Photo: Lionsgate

Saw X: A Good Turn For a Stagnating Franchise

6 mins read

If there’s one thing you should know about me, it’s that I love — or rather, am unreasonably obsessed with — the “Saw” franchise, despite it not really deserving that sentiment. If you don’t know what “Saw” is, it’s an ongoing horror media franchise that began in 2004 with the original “Saw.” The series is best known for its “traps,” which are elaborate torture devices designed to “test” people, and of course, provide graphic kills. 

Fan or not, I’m the first person who will admit that the majority of the franchise just isn’t very good. Sometimes I enjoy it, quality notwithstanding — I love “Saw V” despite it being, all things considered, a not very good movie — and sometimes I hate it — “Saw 3D” is one of my least favorite movies of all time. It’s a soap opera in gory flick format; once you watch one, you’re along for the ride. 

When “Saw X,” the tenth (!) entry in the series, was announced, I looked upon it with caution. I didn’t care for the two previous entries (2017’s “Jigsaw” and 2021’s “Spiral”), so although I was going to watch it anyway, I didn’t have high hopes. When I actually watched it, when it was released at the end of September last year, however, I was pleasantly surprised. I’d wager that this is the best entry in the series in years, thanks to vastly improved writing and creative decisions.

“Saw X” is the first movie in the series to be from the perspective of the titular Jigsaw Killer, John Kramer. It is an interquel, taking place three weeks after the original movie. After sox movies of trying to shoehorn the canonically dead Jigsaw into the plot somewhere, I think throwing in the towel and bringing the character back in the form of an interquel is an improvement. It provides the chance for a closer look at the man’s life and his relationship with his apprentices. Tobin Bell is a mainstay of the series, and one of the highlights even at its lowest points. He’s an excellent actor, instilling Kramer with his trademark personality.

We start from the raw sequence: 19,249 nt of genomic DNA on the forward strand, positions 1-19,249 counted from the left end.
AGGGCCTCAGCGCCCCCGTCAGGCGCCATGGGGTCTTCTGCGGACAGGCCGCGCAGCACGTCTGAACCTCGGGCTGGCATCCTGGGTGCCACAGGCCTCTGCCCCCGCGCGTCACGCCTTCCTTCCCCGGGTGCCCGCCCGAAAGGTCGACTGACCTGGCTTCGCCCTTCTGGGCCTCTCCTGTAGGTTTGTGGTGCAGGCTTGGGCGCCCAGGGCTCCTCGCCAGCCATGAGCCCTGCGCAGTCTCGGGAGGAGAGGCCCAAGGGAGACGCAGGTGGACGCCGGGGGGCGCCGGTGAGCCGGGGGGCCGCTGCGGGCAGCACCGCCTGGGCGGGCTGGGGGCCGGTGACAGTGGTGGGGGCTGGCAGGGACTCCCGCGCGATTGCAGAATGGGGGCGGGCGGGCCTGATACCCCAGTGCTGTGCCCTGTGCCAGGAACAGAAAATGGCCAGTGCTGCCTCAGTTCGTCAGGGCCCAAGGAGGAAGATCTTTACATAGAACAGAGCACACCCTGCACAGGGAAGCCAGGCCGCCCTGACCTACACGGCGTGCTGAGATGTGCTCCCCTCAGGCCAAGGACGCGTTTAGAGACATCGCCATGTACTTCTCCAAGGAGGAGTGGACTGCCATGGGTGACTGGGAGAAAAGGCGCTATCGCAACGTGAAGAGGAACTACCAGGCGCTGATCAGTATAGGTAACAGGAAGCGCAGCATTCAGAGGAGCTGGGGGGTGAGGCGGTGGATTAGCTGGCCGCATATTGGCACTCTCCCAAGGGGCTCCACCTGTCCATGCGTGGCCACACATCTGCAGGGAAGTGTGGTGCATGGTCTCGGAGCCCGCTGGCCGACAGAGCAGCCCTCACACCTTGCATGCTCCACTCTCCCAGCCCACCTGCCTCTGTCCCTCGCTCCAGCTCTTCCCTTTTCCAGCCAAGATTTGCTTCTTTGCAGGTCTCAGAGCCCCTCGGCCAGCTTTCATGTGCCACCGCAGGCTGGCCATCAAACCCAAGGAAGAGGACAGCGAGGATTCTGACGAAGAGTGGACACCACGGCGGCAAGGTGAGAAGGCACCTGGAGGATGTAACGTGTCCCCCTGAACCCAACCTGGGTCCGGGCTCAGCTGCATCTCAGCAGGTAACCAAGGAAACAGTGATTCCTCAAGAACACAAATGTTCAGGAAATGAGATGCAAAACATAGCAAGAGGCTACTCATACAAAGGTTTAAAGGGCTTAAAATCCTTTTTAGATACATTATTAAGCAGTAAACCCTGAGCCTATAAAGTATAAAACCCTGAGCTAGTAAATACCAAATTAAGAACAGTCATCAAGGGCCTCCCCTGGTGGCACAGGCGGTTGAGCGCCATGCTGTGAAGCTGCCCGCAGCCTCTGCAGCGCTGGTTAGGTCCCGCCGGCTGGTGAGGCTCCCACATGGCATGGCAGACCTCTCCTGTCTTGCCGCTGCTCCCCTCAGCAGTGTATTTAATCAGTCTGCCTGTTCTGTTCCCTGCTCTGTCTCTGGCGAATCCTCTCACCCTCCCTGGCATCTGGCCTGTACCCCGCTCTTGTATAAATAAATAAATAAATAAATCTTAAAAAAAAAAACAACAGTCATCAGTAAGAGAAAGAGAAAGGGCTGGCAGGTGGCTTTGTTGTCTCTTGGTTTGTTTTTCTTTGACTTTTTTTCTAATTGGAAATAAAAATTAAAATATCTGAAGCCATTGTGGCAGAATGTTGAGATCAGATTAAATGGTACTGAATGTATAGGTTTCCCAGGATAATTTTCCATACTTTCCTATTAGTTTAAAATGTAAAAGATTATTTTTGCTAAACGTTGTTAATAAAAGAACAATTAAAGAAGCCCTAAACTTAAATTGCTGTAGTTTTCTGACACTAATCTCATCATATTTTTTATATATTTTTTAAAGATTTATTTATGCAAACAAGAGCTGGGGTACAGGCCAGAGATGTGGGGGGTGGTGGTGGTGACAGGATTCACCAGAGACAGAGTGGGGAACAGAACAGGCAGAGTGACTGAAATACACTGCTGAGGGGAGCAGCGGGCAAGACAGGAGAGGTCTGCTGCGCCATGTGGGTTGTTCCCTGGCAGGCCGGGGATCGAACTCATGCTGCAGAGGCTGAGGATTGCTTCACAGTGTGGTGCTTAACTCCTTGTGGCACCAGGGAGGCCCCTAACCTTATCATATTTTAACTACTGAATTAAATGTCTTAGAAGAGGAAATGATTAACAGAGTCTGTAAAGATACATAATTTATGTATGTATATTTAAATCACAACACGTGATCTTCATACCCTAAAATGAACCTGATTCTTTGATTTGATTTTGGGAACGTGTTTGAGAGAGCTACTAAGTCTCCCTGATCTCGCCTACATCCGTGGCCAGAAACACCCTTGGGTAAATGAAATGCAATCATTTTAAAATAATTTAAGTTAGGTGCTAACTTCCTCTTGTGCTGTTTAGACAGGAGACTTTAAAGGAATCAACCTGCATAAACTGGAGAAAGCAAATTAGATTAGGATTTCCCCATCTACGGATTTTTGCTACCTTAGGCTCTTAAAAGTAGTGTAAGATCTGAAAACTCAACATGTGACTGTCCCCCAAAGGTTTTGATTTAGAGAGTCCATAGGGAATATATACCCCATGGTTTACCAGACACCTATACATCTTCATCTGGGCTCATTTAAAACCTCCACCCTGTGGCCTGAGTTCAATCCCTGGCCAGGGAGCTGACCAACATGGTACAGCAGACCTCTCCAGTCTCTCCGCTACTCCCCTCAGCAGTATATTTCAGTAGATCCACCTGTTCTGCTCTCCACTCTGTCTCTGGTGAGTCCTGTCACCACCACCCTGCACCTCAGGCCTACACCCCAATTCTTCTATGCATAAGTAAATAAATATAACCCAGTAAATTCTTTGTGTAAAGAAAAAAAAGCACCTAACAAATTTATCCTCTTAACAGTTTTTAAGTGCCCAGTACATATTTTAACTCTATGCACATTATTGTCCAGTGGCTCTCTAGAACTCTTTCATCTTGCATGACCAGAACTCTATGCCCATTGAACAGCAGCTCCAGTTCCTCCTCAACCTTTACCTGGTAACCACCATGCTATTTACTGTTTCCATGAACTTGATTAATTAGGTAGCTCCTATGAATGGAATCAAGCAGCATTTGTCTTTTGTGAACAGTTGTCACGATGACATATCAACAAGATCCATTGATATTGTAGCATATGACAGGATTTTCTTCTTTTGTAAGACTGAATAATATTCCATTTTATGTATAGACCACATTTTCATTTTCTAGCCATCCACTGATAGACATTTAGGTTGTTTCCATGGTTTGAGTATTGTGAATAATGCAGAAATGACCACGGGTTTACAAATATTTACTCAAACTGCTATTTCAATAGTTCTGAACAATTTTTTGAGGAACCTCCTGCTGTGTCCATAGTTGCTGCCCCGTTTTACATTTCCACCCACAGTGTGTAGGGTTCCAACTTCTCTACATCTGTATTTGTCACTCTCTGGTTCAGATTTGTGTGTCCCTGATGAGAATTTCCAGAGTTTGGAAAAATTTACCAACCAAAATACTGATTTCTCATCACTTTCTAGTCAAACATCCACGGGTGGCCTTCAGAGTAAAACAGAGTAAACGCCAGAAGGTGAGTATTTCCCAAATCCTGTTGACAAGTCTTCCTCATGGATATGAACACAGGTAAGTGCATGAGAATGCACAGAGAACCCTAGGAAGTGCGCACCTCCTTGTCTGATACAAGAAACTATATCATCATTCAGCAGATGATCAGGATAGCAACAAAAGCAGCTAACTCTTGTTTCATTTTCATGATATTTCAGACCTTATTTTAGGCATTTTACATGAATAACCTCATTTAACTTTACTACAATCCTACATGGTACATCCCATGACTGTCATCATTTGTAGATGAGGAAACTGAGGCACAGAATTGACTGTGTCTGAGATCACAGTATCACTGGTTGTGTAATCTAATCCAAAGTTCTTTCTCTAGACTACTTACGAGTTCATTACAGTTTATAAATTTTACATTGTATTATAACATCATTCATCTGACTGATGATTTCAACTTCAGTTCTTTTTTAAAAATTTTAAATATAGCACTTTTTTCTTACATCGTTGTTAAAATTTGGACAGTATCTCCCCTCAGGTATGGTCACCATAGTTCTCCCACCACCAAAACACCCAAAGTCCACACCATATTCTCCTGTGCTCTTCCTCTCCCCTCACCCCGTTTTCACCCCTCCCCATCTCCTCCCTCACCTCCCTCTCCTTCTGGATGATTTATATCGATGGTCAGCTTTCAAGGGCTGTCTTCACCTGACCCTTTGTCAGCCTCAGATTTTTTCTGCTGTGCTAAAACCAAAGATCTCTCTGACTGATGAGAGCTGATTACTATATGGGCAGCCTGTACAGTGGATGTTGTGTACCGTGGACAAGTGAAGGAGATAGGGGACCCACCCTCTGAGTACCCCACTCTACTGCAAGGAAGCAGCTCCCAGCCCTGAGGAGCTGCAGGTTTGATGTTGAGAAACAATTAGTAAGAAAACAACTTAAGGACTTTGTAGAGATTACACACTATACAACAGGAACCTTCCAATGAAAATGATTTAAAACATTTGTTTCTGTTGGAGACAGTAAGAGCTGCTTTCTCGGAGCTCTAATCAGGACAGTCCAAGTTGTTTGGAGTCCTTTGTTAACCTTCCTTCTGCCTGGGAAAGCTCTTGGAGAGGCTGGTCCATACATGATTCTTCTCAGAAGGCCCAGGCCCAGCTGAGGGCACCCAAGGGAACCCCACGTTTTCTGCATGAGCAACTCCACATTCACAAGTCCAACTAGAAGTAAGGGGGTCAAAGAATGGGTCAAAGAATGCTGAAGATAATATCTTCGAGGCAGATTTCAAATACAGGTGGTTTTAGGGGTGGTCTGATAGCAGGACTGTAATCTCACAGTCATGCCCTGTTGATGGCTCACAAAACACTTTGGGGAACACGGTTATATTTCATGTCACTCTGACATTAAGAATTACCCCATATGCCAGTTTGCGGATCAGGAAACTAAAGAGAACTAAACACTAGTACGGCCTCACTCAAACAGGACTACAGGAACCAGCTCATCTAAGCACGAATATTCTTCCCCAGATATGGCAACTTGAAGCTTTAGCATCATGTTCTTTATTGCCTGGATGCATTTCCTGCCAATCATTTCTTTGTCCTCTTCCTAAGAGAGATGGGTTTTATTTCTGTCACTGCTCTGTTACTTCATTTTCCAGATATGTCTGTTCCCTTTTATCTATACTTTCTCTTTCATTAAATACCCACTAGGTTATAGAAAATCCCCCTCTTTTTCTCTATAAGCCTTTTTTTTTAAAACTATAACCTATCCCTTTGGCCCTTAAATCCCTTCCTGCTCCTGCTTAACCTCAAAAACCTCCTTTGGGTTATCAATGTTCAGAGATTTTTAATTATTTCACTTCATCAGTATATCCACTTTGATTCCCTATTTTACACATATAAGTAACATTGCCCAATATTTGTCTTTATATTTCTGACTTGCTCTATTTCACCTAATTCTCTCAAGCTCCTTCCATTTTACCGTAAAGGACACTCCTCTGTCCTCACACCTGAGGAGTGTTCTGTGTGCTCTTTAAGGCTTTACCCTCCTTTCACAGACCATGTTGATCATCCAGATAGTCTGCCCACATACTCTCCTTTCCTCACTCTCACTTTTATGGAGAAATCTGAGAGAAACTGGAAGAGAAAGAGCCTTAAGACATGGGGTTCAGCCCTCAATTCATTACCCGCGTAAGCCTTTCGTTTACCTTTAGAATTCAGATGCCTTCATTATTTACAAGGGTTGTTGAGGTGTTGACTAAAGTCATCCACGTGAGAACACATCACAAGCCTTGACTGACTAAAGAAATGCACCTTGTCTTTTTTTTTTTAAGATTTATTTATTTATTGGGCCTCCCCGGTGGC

A lot of the movie’s pathos falls upon Bell’s shoulders in order to make a serial killer sympathetic, but he succeeds with flying colors. His moments of happiness before his realization that he was conned, the pacing of the movie also helps with this. For a “Saw” movie, it has a very slow start, but it serves to set up the movie’s emotional stakes and make the villains sufficiently heinous. 

Speaking of villains, Kramer’s crop of victims this time around are a group of con artists who scam people with terminal illnesses out of their life savings and suffer the epic bad luck of picking a serial killer to be their latest prey. Although certain members of the team are more sympathetic than others, the cream of a crop of good performances is the leader of the pack, Dr. Celicia Cortez, played by Synnøve Macody Lund. She is delightfully wretched and absolutely enjoyable to watch. 

While we’re still on the subject of characters, Shawnee Smith returns as Amanda Young, Jigsaw’s apprentice whose popularity rivals the killer himself. Her quips serve as a touch of the corny levity that makes the series stand out to me, but she also has her own character conflicts too in the form of her disagreements with Kramer and her connection to one of the victims. Smith herself offers an entertaining performance as always.

Enough about the characters, though. Many people who watch the “Saw” films do so only for the traps, and this movie’s selection does not disappoint. They are some of the most visceral traps in series history, with creatively cruel setups that all follow a similar medical theme. Since all the characters are in a room together, it also allows for the other victims to talk to and try to interfere with the person in the trap, adding another layer of complexity. Spoiling as little as possible, my favorite is the first “real” trap.

I can only hope that the quality continues with the next installment, which is set to come out during fall this year. 

Leave a Reply

Your email address will not be published.

Latest from Blog